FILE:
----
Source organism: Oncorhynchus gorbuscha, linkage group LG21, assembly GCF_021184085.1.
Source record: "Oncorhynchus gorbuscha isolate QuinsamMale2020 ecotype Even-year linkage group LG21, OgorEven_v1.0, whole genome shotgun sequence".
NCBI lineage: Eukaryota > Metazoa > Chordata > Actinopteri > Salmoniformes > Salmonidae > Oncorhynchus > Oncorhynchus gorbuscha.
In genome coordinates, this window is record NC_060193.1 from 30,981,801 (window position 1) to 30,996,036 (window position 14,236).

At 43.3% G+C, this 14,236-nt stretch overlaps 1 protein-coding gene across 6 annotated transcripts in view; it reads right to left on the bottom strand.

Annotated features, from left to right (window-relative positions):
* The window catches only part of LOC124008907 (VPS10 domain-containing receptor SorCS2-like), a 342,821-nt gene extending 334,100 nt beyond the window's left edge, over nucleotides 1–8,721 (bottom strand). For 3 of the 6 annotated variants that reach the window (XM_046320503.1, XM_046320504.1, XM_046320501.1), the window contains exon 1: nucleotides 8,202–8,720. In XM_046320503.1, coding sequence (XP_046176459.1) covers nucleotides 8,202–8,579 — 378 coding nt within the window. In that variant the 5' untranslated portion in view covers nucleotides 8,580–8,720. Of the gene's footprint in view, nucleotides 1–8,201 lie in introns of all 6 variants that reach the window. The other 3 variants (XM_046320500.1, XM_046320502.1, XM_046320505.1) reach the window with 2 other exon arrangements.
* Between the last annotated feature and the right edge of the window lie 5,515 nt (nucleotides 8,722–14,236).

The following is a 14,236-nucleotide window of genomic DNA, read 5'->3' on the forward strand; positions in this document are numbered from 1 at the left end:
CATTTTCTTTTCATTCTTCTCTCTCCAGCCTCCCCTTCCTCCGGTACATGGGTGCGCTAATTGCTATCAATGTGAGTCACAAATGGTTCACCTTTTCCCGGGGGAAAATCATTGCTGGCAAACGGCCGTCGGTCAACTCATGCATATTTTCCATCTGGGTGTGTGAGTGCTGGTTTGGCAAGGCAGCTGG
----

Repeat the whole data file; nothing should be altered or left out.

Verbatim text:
Source organism: Oncorhynchus gorbuscha, linkage group LG21, assembly GCF_021184085.1.
Source record: "Oncorhynchus gorbuscha isolate QuinsamMale2020 ecotype Even-year linkage group LG21, OgorEven_v1.0, whole genome shotgun sequence".
NCBI lineage: Eukaryota > Metazoa > Chordata > Actinopteri > Salmoniformes > Salmonidae > Oncorhynchus > Oncorhynchus gorbuscha.
In genome coordinates, this window is record NC_060193.1 from 30,981,801 (window position 1) to 30,996,036 (window position 14,236).

At 43.3% G+C, this 14,236-nt stretch overlaps 1 protein-coding gene across 6 annotated transcripts in view; it reads right to left on the bottom strand.

Annotated features, from left to right (window-relative positions):
* The window catches only part of LOC124008907 (VPS10 domain-containing receptor SorCS2-like), a 342,821-nt gene extending 334,100 nt beyond the window's left edge, over nucleotides 1–8,721 (bottom strand). For 3 of the 6 annotated variants that reach the window (XM_046320503.1, XM_046320504.1, XM_046320501.1), the window contains exon 1: nucleotides 8,202–8,720. In XM_046320503.1, coding sequence (XP_046176459.1) covers nucleotides 8,202–8,579 — 378 coding nt within the window. In that variant the 5' untranslated portion in view covers nucleotides 8,580–8,720. Of the gene's footprint in view, nucleotides 1–8,201 lie in introns of all 6 variants that reach the window. The other 3 variants (XM_046320500.1, XM_046320502.1, XM_046320505.1) reach the window with 2 other exon arrangements.
* Between the last annotated feature and the right edge of the window lie 5,515 nt (nucleotides 8,722–14,236).

The following is a 14,236-nucleotide window of genomic DNA, read 5'->3' on the forward strand; positions in this document are numbered from 1 at the left end:
CATTTTCTTTTCATTCTTCTCTCTCCAGCCTCCCCTTCCTCCGGTACATGGGTGCGCTAATTGCTATCAATGTGAGTCACAAATGGTTCACCTTTTCCCGGGGGAAAATCATTGCTGGCAAACGGCCGTCGGTCAACTCATGCATATTTTCCATCTGGGTGTGTGAGTGCTGGTTTGGCAAGGCAGCTGG